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In Lord of the Flies how is Ralph a better leader than Jack? So far, I have that Ralph...

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mballaz191 | Student, Undergraduate | (Level 1) eNoter

Posted July 21, 2009 at 7:00 AM via web

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In Lord of the Flies how is Ralph a better leader than Jack?

So far, I have that Ralph is more determined, respectful, and more civilised. 

Here is what I have written:

Determined: Ralph always wanted to get rescued and was focused. His main priority was the fire, getting rescued, and serving the greater good. Jack, however, only cares about the meat and is transfixed on getting the meat, a subordinate priority.

Respectful: Ralph is respectful to the others, affording them turns to speak with the conch. Jack shows disrespect when he disobeys Ralph, causing the fire to be extinguished and thus causing the ship passing by to not notice them.

Civilised: Ralph wants order, demonstrated by the laws he sets at the beginning, giving authority to whomever holds the conch. Whereas on the contrary, Jack defies the rules, saying, "sucks to the rules." Even though Ralph slipped to savagery twice, his true intentions are to remain good.

That's basically it. Tell me what you think. Should I add or change anything?

THANKS!

4 Answers | Add Yours

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mwestwood | College Teacher | (Level 3) Distinguished Educator

Posted July 21, 2009 at 9:46 AM (Answer #1)

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Quite simply a leader such as Ralph is rational--although flawed at time--and demands order.  For instance, he prioritizes by making the kindling of the rescue of paramount importance.  He seeks to maintain order by regular meetings in which protocol is observed: one must have the conch in order to speak.  Rational decisions must be made; fright and superstition and animal urges are controlled and not allowed to rule a person.  When, for example, the boys speak of the beast, Ralph and Piggy seek to allay their fears as an adult would, and tell the boys that they will search the island.  In short, Ralph acts in a civilised manner typical of British culture. (civilised is the word)

On the other hand, Jack represents anarchy.  He is typical of the dictator of some South American countries who come into power through force and exert force to control others.  Jack engages the hunters in hunts, but also sadistic games such as the one in which they pretend that Robert is the pig.  Soon thereafter, the boys kill Simon--a natural progression for such sadistic savagery.  Always Roger stands in the background, Roger, the evil side of Jack, the embodiment of sadism who only held back from hurting Henry earlier in the novel because of the conditioning of his British society.  Given the opportunity to kill, Roger, who represents what all the hunters are progressing toward, brutally murders Piggy. From this point on the boys degenerate; Sam and Eric are conscripted into the hunters under duress and Ralph becomes prey to the savages.  Ironically, the link to civilisation, the fire, saves Ralph as it rages out of control and the naval ship sights it.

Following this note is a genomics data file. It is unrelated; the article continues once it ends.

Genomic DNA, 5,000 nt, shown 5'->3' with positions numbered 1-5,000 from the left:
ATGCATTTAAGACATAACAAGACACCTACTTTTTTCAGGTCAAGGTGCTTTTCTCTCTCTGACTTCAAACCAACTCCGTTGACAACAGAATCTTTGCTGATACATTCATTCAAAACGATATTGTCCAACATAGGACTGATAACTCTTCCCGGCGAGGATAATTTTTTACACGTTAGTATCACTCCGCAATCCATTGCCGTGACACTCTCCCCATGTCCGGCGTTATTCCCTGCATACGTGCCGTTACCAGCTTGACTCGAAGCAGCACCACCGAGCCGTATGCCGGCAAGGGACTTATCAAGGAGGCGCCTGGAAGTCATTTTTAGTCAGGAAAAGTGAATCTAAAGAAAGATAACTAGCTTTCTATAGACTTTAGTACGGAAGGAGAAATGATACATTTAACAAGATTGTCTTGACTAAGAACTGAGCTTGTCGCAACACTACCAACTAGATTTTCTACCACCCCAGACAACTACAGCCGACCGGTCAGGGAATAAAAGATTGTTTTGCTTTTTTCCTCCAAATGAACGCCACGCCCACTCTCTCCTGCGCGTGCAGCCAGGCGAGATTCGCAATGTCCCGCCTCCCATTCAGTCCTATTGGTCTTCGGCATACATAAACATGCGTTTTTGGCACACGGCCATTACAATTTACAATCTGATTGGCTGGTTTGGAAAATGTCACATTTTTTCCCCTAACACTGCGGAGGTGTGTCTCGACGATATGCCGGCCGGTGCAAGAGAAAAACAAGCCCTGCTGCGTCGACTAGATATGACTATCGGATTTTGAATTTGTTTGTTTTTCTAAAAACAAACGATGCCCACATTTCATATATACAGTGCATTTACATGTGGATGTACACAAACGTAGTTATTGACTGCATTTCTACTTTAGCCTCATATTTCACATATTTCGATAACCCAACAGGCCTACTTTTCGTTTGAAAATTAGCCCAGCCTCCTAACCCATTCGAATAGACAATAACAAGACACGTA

Anarchy or order--This is the choice between Jack and Ralph in "Lord of the Flies." 

By the way, be sure to employ the literary present tense.  One always uses present tense since he/she is analyzing/interpreting in the present moment.

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mballaz191 | Student, Undergraduate | (Level 1) eNoter

Posted July 21, 2009 at 7:02 AM (Answer #2)

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I'm currently on the last paragraph (civilised) any hints on how i should wrtie it or any other tips for the essay?

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gotocar | Student, Grade 10 | eNotes Newbie

Posted June 14, 2012 at 3:14 AM (Answer #3)

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Jack is agressive And mean

Ralph does not put people down 

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salmabouhlel | eNotes Newbie

Posted December 3, 2014 at 3:18 PM (Answer #4)

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I think Jack is a better leader in the sense that he gets the boys to follow his orders. He manages to impose his authotrity unlike Ralph, who at first seems like he has everything under control but as the time passes he wavers. The kids start neglecting their chores and either start playing, swimming or hunting. However, Jack succeeds in unifying them even if he abuses his powers and backslides into savagery.

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